Is Beyonce the GOAT? Some think not

click to enlarge Is Beyonce the GOAT? Some think not
Aretha Franklin, 1968.

They had a funny bit on “Saturday Night Live” a few years ago where two married couples are sitting around, just shooting the breeze, when someone brings up the latest Beyonce album. One of the guys says, rather nonchalantly, “Oh, I thought it was OK.”

The other three people recoil and loudly gasp. Noting their reaction, the guy tries to backtrack. “I mean, it was really good, but all of her stuff is really good.” More recoiling and gasping. Eventually, we see the guy being chased down a dark alley by angry members of the Beyhive.

It was a funny bit, but the humor came from truth stretched out a bit. In the past couple weeks, we have seen multiple examples of just how odd some of those Beyonce people really are. At the recent Grammy Awards, Beyonce was celebrated as having won the most Grammys of any person. But when her latest album, “Renaissance,” lost out for Album of the Year to something by Harry Styles, the people went nuts.

You can always argue over which album is better (between any two albums, ever). That’s just fun. But that was just the jumping-off point for this social media coalition of fanboys, mid-level celebrities and self-important music critics. Quickly it veered off into shouts of racism and nonsense masquerading as serious analysis suggesting that there is some kind of conspiracy out there bent on depriving Beyonce of what is rightfully hers.

At the risk of being chased down a dark alley, I think Beyonce is O.K. She puts on a nice show. I first saw her when she was part of Destiny’s Child (although I thought that Kelly Rowland had the better voice). Beyonce’s concertgoers get exactly what they are expecting — lots of glitz, bright lights, and backup dancers. But people talk about her like she’s one of the all-time greats and I just don’t see that.

She might be the best of the current crop, but who is her competition? There is Megan Thee Stallion, who is basically Cardi B 2.0, who, in turn, is Nicki Minaj 2.0. Rihanna is great, but apparently she’s on permanent maternity leave. Lady Gaga has a great voice, but she made a movie, then fell off the face of the Earth. The biggest female vocalist of last year, Dua Lipa, made a fun disco album (I love the song “Levitate” with Da Baby), but her voice is nothing special and she dances like a white woman from England.

When I read all that GOAT (greatest of all time) stuff, I winced. (To be fair, I’ve been blessed to have lived through much of what is considered the modern era of popular music. Among other things, that means that I’m old enough to have seen Janis Joplin perform.) I knew instantly that Beyonce wouldn’t be in my Top Five, but then I wondered whether she would even be in my Top 10. It seemed a possibility since I’ve always been a soul man, and I really like female vocalists. So I made a list.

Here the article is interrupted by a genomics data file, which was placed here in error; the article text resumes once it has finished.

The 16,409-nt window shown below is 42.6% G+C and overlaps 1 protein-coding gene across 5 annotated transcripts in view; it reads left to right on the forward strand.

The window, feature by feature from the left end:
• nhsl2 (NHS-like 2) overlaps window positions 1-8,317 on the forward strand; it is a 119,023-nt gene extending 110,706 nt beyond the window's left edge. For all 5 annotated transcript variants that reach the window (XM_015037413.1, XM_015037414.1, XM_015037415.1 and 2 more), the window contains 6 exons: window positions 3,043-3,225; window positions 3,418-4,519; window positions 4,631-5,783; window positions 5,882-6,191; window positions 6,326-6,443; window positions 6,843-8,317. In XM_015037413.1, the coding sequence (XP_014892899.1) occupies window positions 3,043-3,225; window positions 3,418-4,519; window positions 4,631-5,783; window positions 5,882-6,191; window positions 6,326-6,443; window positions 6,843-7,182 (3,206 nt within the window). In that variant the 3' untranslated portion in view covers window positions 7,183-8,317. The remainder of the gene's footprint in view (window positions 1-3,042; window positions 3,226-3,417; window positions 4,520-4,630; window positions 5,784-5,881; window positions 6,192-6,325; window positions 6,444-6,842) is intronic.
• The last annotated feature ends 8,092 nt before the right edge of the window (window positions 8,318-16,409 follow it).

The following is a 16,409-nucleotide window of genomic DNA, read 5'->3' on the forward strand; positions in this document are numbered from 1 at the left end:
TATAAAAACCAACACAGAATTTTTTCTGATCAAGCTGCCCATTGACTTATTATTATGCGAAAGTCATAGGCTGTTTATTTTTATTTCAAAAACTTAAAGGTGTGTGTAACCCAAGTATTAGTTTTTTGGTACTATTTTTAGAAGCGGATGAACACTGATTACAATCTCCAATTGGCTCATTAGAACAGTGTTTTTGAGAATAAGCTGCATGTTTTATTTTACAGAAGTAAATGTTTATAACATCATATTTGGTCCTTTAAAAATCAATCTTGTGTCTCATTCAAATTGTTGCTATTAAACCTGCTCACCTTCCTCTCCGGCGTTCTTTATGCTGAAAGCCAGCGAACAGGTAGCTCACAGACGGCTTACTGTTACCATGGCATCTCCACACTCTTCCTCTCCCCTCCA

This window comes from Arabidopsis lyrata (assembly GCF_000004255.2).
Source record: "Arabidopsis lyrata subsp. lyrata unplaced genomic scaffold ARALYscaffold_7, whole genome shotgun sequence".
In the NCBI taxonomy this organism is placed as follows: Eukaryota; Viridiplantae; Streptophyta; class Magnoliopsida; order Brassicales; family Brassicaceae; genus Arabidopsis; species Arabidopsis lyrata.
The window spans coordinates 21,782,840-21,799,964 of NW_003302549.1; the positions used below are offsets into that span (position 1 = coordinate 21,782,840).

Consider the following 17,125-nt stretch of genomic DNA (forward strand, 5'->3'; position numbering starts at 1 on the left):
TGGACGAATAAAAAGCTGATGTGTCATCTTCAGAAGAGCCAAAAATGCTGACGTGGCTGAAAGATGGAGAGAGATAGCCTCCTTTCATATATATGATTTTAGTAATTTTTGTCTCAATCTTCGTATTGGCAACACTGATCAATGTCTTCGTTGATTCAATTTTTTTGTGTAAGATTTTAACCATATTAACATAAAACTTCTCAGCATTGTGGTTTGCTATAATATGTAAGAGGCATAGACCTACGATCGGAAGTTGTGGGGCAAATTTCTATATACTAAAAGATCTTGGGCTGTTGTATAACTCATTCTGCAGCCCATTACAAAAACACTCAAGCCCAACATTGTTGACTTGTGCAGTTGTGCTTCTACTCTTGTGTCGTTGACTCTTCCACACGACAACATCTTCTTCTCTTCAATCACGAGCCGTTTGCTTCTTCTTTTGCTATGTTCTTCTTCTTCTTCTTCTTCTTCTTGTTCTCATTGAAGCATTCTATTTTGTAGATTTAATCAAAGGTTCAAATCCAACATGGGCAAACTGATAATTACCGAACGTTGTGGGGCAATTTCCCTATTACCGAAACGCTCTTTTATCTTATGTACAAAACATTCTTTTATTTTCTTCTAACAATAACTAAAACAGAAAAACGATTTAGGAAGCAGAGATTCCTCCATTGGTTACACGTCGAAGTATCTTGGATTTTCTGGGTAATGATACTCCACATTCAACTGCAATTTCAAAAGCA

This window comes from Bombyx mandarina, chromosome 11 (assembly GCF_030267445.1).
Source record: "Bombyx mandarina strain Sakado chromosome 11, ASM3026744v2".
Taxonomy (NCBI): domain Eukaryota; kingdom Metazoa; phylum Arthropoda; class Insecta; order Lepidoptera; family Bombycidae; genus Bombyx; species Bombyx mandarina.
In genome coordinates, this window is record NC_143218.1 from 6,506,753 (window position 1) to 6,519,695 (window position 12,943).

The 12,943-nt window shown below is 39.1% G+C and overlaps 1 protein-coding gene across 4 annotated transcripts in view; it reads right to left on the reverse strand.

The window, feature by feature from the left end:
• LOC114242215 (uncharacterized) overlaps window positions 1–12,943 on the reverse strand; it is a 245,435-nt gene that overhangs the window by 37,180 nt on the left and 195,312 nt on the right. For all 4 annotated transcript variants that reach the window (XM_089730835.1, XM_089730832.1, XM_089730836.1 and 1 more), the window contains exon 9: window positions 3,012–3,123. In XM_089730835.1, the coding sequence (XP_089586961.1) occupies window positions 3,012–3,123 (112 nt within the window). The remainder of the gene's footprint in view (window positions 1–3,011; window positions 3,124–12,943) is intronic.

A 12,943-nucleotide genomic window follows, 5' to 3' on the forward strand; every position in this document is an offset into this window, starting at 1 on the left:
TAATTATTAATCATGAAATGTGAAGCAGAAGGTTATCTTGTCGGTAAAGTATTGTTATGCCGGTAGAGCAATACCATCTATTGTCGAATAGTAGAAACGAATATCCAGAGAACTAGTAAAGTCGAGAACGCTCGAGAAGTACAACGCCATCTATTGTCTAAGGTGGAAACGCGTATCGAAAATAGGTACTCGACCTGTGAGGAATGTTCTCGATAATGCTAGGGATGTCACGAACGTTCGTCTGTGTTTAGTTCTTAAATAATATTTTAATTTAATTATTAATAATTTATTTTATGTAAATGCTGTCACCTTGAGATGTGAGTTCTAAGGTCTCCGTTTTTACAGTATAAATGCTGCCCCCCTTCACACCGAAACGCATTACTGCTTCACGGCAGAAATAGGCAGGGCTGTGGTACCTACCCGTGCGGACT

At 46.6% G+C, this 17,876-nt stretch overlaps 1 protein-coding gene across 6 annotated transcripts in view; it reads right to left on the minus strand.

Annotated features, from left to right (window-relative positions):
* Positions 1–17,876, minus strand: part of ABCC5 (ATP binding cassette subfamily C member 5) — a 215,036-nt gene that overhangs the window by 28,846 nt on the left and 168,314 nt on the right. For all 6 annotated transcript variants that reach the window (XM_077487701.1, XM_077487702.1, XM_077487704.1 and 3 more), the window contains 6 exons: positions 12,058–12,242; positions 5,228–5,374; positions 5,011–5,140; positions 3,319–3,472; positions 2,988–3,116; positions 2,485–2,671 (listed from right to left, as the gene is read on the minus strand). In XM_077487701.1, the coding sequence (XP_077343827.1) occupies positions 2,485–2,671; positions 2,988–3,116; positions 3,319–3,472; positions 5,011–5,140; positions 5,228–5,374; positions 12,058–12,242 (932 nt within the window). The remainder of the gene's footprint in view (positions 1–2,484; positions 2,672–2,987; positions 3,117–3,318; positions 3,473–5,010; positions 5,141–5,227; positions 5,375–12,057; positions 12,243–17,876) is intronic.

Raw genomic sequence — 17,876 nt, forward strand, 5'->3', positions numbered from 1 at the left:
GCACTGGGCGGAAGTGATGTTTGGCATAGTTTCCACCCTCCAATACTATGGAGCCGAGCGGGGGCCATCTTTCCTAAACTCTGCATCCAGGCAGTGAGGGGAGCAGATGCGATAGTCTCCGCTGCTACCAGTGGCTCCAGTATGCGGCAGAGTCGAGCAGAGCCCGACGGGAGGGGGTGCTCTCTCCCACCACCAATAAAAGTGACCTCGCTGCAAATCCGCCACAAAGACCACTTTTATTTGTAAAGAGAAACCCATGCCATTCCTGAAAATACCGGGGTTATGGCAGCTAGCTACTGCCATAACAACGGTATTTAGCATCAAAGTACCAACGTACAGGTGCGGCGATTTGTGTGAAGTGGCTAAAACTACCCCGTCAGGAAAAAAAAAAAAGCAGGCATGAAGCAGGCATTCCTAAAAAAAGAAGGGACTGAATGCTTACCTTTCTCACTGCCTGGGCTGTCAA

A person’s favorite singer isn’t always a great singer (example: Madonna), but I would like to think that most of my picks fall in that sweet spot in a Venn diagram.

My all-time favorite is Aretha Franklin. Try to come up with an example where the names of Aretha and Beyonce could legitimately appear in the same sentence. I thought not.

The rest of my Top Five, in no particular order, would include Mariah Carey, Adele, Whitney Houston and Linda Ronstadt. Adele, Mariah and Whitney are all among the greatest soul singers of all time, and Linda Ronstadt was a great singer in whatever genre she felt like dabbling in.

But what about the Next Five? I wouldn’t put her ahead of Amy Winehouse, who was just so unique as to be unforgettable. Here’s one that might raise some eyebrows — Karen Carpenter. One of the most perfect voices of all time. Held back by the schmaltz produced by her brother/partner, Richard, she still managed to shine on everything she did. I’m sorry, “Merry Christmas, Darling” is the undisputed greatest Christmas song of all time.

Based on having made the greatest album ever by a female vocalist, I would also include Dusty Springfield. Her album “Dusty in Memphis,” which includes the single “Son of a Preacher Man,” is a soul legend. That makes eight. For my final two, I would probably go with Annie Lennox and Lady Gaga.

I was at the Sporting Chance Center the week after the Grammys and I decided to ask some people what they thought. I thought maybe I’m too old. Maybe I’ve got weird taste. It wasn’t an exact scientific sampling, but I did ask several young people and a bunch of older people. I asked them to tell me their favorite female vocalist and also whom they thought was the greatest female vocalist. (I also asked a few people whether they would list Beyonce in their personal Top Five of all time.)

The favorite responses were kinda all over the place, including one each for Joni Mitchell, Taylor Swift and Shania Twain. No Beyonce. The most common “greatest” response was Aretha Franklin, followed by Whitney Houston. Again, no Beyonce.

I’m going to stay out of dark alleys for a while.

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